As COVID-19 sweeps the globe, homebound workers everywhere are turning to video-conferencing and collaboration software in order to get things done. For some (especially those used to remote work), this isn’t much of a change from normal; but for those who are used to working in-person, some adjustment is necessary.
Technologists applying for new jobs may also find that the interview process has undergone some radical shifts. Whereas in-person interviews were once a staple of the job hunt, many companies will likely shift to video interviewing, at least in the short term.
Fortunately, when it comes to video interviewing (and conferencing) best practices, there’s a lot of overlap between full-time employees and job candidates:
Yes, COVID-19 has left many people stressed, and the sudden shift from in-office to at-home has resulted in a lot of discombobulation. Grooming standards are sometimes lowered while everyone’s figuring out what’s going on; after all, there are bigger things on the collective mind.
That being said, job applicants and employees still need to dress the part. Appearing on-camera in too-casual wear (such as the torn t-shirt you’ve been wearing for the past few days) could send the wrong message to an interviewer, hiring recruiter, or your teammates. Cleaning up not only conveys your seriousness and engagement (whether you have a job or you’re interviewing one); it also puts you in the right mindset to tackle whatever’s at hand.
If you’re applying for jobs, the dress code is even more stringent. Test out how you look before the video interview actually kicks off, using your PC’s camera. Make sure that the lighting is appropriate (you don’t want to be a silhouette surrounded by shadows, or washed out by sunlight).
Test Your Software Well Beforehand
Different companies are going to fall back on different communications and video software during this time. For example, some might opt for Zoom, while others might want you to use the video-conferencing feature in an app such as Teams.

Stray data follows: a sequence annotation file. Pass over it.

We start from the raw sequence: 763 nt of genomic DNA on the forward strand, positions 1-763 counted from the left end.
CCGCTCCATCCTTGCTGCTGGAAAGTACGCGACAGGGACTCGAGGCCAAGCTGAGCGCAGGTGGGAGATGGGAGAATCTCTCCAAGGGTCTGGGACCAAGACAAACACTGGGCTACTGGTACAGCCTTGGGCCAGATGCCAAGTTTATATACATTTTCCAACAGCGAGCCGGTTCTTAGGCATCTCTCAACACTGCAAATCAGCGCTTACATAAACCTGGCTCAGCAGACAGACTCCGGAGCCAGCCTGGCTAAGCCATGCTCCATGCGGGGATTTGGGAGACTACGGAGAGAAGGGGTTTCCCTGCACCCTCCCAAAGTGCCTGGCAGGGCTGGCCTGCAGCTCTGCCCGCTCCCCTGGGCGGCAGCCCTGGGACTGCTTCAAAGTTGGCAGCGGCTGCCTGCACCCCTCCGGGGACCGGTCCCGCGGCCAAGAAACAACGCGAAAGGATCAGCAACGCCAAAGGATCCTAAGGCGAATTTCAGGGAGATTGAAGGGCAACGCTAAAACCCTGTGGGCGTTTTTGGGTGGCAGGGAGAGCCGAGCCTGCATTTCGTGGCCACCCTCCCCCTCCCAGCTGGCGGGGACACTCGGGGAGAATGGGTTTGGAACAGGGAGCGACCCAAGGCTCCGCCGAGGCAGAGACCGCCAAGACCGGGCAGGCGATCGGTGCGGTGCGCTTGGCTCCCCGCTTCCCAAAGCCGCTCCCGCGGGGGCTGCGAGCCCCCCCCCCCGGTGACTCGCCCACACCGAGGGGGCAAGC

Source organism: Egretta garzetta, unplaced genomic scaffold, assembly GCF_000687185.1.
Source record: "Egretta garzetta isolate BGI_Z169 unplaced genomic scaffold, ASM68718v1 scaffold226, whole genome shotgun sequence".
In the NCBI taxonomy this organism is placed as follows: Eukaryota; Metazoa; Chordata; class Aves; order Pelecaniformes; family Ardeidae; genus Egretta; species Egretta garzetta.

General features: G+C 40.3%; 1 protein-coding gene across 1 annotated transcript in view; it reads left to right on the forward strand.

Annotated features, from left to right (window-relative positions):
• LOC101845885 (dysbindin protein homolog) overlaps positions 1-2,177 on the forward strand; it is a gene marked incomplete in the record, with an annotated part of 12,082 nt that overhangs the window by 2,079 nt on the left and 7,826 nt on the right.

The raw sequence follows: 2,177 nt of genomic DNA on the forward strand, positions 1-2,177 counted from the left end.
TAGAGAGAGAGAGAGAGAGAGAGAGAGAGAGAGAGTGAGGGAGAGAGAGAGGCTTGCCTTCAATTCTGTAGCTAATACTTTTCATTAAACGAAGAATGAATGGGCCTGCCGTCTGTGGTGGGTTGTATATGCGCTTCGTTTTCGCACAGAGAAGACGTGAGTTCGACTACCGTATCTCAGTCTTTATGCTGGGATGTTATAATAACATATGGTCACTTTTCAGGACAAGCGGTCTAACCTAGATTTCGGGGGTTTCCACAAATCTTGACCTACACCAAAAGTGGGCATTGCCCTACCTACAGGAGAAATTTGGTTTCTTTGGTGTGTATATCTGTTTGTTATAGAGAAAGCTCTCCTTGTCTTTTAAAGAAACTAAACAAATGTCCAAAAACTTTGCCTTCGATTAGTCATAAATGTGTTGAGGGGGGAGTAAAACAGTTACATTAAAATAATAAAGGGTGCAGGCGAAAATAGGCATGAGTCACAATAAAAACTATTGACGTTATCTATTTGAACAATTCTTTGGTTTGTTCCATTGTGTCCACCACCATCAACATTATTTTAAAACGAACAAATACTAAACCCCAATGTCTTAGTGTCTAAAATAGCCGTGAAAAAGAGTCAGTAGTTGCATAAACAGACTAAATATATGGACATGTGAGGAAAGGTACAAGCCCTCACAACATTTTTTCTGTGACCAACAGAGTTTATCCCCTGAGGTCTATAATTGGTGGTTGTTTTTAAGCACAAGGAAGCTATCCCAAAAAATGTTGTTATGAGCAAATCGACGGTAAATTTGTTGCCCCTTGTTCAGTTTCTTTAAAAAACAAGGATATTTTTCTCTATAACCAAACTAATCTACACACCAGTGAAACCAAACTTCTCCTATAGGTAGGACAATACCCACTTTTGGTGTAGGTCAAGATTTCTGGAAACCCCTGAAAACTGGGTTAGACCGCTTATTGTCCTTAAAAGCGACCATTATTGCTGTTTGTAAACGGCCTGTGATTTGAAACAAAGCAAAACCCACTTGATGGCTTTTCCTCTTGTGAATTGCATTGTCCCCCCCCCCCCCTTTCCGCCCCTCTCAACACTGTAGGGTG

Whatever platform you’re asked to use, make sure to download and test it out well in advance of your meeting or interview. The last thing you want is to try and load everything up two minutes before your meeting, only to find you need to download an update or troubleshoot a weird connection issue.
Check Your Video Background
Even if you don’t have a home office, you can make sure that the environment around you is well-ordered and clean, and that there isn’t anything distracting or weird in the frame. Having a blank wall as your backdrop isn’t the worst choice, for instance.
In addition to the visual background, there’s also the prospect of ambient noise wrecking your conversation. Silence or shut off your phone before your video time, and make sure that anyone in your house knows you’re engaged in a meeting.
Look at the Camera
While it’s always tempting to stare at the screen during the video interview, it’s important to focus on your PC’s camera so you’re looking your interviewer or teammate in the eye.
Rehearse, Rehearse, Rehearse
As you would with an in-person interview (or a big, mission-critical meeting), take the time to recite answers to potential questions out loud. Also, if you’re engaging in a video interview for a job, and you fully expect to share your screen in order to show off some coding work you’ve done, make sure to rehearse your clicks and highlights beforehand. Preparation will make you feel more confident during the interview itself.